Horrible Bosses: Comedy Starring Jason Bateman, Jason Sudeikis, Jennifer Anniston, Colin Farrell

“Horrible Bosses” pulls together one of the year’s finest comedy casts.   The film stars, in addition to the bumbling trio of Jason Bateman, Charlie Day, and Jason Sudeikis, Kevin Spacey, Jennifer Anniston, and Colin Farrell as their evil employers, plus choice cameos from the likes of Donald Sutherland, Jamie Foxx, and Bob Newhart. With the supportive direction of Seth Gordon, everyone seems to be having a good time here, as a blooper reel with the closing credits proves.

Bateman excels as the straight man of the bunch, but it is Day, best known until now for his work on the TV series “It’s Always Sunny in Philadelphia,” who owns this movie. He basically has the Zach Galifianakis spot in the trio, but Day is at once more manic and more endearing, with a lovably high-pitched, cartoonish voice.

The film’s whip-smart screenplay, by fresh talent Michael Markowitz, John Francis Daley, and Jonathan M. Goldstein, has a lot to do with the actors’ level of enjoyment. The screenwriters capture well something of the current workplace zeitgeist while throwing in plenty of one-liners that stick and keeping things always moving at a good clip toward comedic chaos.

Spacey gets one of the best lines, the most likely one here to get canonized: “You can’t win a marathon without putting Band-Aids on your nipples.” This is how he tries to motivate a disgusted Bateman to work longer and longer hours and weekends.

One gets the sense that these writers may have heard of Billy Wilder and possibly even seen movies like “The Apartment” (1960). Of course, “Horrible Bosses” is nasty in a way that Wilder probably could never have imagined, but the blunt intelligence behind the nastiness can be traced back to the master.

Several of the best laughs in the film come from clever film references. One key joke, built around Alfred Hitchcock’s “Strangers on a Train” (1951), reassures us that we are most thankfully not stuck in “The Hangover Part II” anymore.

That said, there is plenty to offend in the R-rated “Horrible Bosses,” a good chunk of it involving racial stereotypes. For the most part, however, the screenwriters have a nice way of turning those stereotypes on their heads.

Foxx, for instance, appears as a hardened ex-prisoner, who gives the three stooges questionable criminal advice. But when we finally find out what Foxx was in for, it is a nice surprise that upends his image.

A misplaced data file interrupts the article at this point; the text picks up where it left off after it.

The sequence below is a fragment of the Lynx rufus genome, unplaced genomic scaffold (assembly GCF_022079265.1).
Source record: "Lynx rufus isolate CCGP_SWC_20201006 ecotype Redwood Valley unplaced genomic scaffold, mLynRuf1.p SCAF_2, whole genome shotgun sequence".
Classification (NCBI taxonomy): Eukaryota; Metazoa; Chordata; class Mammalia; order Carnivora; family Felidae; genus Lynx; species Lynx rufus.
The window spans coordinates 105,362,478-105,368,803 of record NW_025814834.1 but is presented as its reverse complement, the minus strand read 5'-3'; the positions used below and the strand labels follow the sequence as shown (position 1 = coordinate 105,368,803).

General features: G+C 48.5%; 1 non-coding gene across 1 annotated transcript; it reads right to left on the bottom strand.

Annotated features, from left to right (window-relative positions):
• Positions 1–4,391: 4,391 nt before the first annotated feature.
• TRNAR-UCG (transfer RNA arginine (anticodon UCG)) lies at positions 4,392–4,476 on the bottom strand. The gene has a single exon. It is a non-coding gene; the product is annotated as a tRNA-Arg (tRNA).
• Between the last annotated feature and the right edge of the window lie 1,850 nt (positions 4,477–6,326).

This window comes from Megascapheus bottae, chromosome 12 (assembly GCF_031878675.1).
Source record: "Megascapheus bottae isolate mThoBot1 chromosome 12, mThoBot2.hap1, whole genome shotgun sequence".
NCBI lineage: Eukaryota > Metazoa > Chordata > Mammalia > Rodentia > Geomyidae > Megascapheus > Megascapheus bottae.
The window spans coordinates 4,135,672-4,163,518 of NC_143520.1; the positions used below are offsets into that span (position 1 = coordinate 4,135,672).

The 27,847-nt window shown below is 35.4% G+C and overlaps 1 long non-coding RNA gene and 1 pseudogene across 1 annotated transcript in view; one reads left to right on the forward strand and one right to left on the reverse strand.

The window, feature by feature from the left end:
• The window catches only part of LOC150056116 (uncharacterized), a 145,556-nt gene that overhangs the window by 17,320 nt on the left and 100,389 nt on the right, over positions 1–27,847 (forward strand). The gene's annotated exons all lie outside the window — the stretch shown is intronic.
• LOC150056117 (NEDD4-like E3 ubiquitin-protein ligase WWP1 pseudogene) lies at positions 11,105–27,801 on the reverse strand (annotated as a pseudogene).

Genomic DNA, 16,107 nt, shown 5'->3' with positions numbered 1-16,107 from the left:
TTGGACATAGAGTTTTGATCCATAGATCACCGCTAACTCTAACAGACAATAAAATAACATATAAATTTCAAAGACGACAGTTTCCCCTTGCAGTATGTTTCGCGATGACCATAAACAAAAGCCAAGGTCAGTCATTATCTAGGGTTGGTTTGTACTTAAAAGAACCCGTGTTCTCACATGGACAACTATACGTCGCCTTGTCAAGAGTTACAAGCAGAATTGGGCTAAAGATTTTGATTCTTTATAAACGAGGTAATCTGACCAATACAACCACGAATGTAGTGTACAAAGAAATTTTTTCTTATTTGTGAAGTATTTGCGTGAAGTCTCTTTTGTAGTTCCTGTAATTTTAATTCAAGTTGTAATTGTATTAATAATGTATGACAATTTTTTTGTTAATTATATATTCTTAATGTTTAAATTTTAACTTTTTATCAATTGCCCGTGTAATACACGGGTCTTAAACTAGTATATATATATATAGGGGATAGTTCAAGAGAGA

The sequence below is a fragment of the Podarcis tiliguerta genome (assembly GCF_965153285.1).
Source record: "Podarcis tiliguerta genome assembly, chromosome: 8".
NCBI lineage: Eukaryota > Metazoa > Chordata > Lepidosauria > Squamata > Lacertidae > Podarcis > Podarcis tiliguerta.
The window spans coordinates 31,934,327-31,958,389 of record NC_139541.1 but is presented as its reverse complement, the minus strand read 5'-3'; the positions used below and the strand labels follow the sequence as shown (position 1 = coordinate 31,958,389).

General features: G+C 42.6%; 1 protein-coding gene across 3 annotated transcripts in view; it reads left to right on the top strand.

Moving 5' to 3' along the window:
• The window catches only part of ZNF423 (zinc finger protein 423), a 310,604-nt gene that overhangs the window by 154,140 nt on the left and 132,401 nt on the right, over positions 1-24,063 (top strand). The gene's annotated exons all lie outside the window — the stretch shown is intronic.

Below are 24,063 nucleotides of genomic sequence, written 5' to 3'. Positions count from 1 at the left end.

At the heart of “Horrible Bosses” is a question that many viewers have asked themselves: how much shit is one willing to take at work, especially from one’s boss? The close-to-middle-aged idiots at the center of this movie each reach their limit at about the same time and become committed to the joint venture of murdering their three respective bosses in cold blood.

They conveniently do not see any other way out of their predicaments. The option of finding new jobs becomes null and void for them when they run into an old friend who’s been let go from Lehman Brothers and is now so desperate to find new work that he is dispensing hand jobs in local bars.

Problem is, apart from their outrage, furtive fantasies, and the necessarily shallow knowledge, acquired from watching seasons of “Law & Order,” the trio has no qualifications, no experience, and no aptitude for the assassination business.  Ineed, a good deal of the humor derives from the fact that the men never have much of a coherent plan. And as they are making it up as they go along, things go uproariously wrong, taking on a dangerous life of their own.  The plot contains lots of twists and turns, and genuine mayhem ensues, not to mention that Spacey turns out to be several times more horrible than we had originally believed.

Of the bosses, Kevin Spacey and particularly Jennifer Aniston fare best as bad guys, Colin Farrell slightly less so, though he works hard and has some good moments.

Anniston was quite charming in the hit TV series “Friends.” Though she is the only actor of this series to have enjoyed a viable movie career, it took her time to develop as an actress and comedienne on the big screen. Having worked steadily, Anniston shows great improvement, and “Horrible Bosses,” in which she is well cast as a sexy-crazed boss, defined by what mainstream culture considers to be a male appetite, may feature her best work to date.   In this picture, she relishes the chance to let loose with obscenities, in a part that opens her range of possible future roles.

What makes this film so funny and the similarly themed “Hangover Part II,” also about the foibles of “regular white guys,” such a slog? The IQ of the writing has to be the deciding factor.

Production values here are reasonable for a comedy aimed at a wide audience. Gordon keeps things point-and-shoot plain, although he does throw in some tasteful “love letter to Los Angeles” shots.

Written by Jeff Farr and Emanuel Levy


Nick Hendricks – Jason Bateman

Dale Arbus – Charlie Day

Kurt Buckman – Jason Sudeikis

Dave Harken – Kevin Spacey

Dr. Julia Harris, D.D.S. – Jennifer Aniston

Bobby Pellitt – Colin Farrell

Dean “Motherfucker” Jones – Jamie Foxx


A New Line Cinema release.

Directed by Seth Gordon.

Written by Michael Markowitz, John Francis Daley, and Jonathan M. Goldstein.

Produced by Brett Ratner and Jay Stern.

Cinematography, David Hennings.

Editing, Peter Teschner.

Original Music, Christopher Lennerts.

Running time: 97 minutes.